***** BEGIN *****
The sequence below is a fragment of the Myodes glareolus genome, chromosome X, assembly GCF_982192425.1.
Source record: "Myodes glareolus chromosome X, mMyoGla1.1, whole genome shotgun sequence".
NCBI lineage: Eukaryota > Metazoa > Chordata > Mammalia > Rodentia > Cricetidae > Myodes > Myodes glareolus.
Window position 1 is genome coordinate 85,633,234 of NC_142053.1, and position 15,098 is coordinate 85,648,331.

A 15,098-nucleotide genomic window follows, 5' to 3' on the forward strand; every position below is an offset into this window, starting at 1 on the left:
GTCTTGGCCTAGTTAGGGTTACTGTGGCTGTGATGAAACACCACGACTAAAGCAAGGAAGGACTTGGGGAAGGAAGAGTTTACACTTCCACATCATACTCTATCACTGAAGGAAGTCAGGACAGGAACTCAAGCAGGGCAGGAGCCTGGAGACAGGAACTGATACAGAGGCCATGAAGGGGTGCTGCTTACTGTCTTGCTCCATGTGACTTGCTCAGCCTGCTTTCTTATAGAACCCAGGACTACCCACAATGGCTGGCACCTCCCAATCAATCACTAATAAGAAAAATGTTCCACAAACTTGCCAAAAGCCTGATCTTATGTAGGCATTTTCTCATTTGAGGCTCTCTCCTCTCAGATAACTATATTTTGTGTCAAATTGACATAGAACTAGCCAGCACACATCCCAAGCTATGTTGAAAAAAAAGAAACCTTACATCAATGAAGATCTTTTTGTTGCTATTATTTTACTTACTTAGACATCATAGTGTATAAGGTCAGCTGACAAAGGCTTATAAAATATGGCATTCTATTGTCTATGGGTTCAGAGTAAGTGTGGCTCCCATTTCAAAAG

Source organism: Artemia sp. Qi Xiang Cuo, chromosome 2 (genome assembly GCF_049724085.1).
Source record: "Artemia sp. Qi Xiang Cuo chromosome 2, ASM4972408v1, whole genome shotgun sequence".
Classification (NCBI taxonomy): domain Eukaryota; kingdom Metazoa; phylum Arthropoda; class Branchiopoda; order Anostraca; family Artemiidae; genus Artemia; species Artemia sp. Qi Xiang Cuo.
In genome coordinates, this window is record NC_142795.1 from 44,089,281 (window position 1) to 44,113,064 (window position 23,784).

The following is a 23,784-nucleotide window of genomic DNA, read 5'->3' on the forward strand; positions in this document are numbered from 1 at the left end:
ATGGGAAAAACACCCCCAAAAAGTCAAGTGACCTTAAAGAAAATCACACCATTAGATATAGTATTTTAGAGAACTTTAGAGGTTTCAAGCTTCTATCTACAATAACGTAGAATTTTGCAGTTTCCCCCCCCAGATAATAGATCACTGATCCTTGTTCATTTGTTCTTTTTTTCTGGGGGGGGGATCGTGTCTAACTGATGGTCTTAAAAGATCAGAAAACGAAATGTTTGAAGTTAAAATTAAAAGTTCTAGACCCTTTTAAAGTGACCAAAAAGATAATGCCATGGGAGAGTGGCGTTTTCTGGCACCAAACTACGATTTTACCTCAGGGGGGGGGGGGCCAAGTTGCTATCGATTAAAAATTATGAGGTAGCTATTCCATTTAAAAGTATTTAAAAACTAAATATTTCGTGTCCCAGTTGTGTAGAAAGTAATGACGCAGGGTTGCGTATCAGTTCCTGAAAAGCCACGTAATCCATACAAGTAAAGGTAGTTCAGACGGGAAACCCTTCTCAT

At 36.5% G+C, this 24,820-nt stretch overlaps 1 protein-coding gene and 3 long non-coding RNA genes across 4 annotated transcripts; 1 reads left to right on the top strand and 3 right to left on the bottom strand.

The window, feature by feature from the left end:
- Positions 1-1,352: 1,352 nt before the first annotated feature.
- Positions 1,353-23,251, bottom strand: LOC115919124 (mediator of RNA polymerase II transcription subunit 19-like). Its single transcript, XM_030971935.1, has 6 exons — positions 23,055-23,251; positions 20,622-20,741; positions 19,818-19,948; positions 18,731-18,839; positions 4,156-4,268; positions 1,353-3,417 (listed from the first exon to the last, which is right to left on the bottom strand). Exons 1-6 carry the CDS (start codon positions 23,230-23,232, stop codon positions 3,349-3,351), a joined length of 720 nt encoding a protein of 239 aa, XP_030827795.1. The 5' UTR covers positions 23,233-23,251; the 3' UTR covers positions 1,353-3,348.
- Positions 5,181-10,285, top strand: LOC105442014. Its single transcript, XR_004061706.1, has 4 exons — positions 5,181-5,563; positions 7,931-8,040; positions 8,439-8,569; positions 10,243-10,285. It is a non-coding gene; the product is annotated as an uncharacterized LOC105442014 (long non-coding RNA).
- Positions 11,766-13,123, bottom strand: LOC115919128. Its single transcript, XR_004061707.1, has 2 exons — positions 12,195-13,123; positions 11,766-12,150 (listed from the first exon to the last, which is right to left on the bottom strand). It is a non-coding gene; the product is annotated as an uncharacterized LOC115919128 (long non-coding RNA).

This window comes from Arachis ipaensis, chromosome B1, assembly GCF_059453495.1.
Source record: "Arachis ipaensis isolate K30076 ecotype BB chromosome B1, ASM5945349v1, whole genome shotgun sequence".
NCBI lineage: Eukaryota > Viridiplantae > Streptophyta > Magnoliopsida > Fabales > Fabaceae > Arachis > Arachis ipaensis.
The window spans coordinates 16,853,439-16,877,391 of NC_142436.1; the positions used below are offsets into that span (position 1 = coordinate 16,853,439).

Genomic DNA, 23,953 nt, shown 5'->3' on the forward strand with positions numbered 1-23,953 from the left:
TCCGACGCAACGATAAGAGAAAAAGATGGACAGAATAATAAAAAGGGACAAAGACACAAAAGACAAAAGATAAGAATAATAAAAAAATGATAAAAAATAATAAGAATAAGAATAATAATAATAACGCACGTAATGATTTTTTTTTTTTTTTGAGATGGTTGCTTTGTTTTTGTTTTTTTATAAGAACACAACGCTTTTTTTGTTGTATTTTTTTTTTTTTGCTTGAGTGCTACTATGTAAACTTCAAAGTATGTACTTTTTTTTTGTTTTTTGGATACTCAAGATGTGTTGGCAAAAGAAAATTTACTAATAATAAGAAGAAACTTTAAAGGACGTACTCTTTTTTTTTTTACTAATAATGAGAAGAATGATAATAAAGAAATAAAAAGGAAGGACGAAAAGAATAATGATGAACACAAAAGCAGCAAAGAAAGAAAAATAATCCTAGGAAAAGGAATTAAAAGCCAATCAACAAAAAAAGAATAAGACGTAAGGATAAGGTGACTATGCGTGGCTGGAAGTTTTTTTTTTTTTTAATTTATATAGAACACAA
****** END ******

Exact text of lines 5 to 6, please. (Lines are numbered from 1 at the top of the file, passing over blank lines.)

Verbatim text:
A 15,098-nucleotide genomic window follows, 5' to 3' on the forward strand; every position below is an offset into this window, starting at 1 on the left:
GTCTTGGCCTAGTTAGGGTTACTGTGGCTGTGATGAAACACCACGACTAAAGCAAGGAAGGACTTGGGGAAGGAAGAGTTTACACTTCCACATCATACTCTATCACTGAAGGAAGTCAGGACAGGAACTCAAGCAGGGCAGGAGCCTGGAGACAGGAACTGATACAGAGGCCATGAAGGGGTGCTGCTTACTGTCTTGCTCCATGTGACTTGCTCAGCCTGCTTTCTTATAGAACCCAGGACTACCCACAATGGCTGGCACCTCCCAATCAATCACTAATAAGAAAAATGTTCCACAAACTTGCCAAAAGCCTGATCTTATGTAGGCATTTTCTCATTTGAGGCTCTCTCCTCTCAGATAACTATATTTTGTGTCAAATTGACATAGAACTAGCCAGCACACATCCCAAGCTATGTTGAAAAAAAAGAAACCTTACATCAATGAAGATCTTTTTGTTGCTATTATTTTACTTACTTAGACATCATAGTGTATAAGGTCAGCTGACAAAGGCTTATAAAATATGGCATTCTATTGTCTATGGGTTCAGAGTAAGTGTGGCTCCCATTTCAAAAG